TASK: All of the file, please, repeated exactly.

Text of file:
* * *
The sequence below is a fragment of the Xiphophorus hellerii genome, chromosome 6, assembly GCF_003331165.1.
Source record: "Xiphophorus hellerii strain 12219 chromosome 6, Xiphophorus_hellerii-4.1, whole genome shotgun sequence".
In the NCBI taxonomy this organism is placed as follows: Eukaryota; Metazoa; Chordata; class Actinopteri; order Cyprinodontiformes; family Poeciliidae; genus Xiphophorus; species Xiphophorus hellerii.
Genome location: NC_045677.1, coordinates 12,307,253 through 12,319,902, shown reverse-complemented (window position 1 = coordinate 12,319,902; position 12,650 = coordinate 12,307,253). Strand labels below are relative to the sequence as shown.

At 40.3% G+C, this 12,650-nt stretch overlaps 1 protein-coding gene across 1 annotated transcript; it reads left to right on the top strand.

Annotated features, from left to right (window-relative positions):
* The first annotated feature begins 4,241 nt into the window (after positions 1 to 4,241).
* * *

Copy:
The sequence below is a fragment of the Xiphophorus hellerii genome, chromosome 6, assembly GCF_003331165.1.
Source record: "Xiphophorus hellerii strain 12219 chromosome 6, Xiphophorus_hellerii-4.1, whole genome shotgun sequence".
In the NCBI taxonomy this organism is placed as follows: Eukaryota; Metazoa; Chordata; class Actinopteri; order Cyprinodontiformes; family Poeciliidae; genus Xiphophorus; species Xiphophorus hellerii.
Genome location: NC_045677.1, coordinates 12,307,253 through 12,319,902, shown reverse-complemented (window position 1 = coordinate 12,319,902; position 12,650 = coordinate 12,307,253). Strand labels below are relative to the sequence as shown.

At 40.3% G+C, this 12,650-nt stretch overlaps 1 protein-coding gene across 1 annotated transcript; it reads left to right on the top strand.

Annotated features, from left to right (window-relative positions):
* The first annotated feature begins 4,241 nt into the window (after positions 1 to 4,241).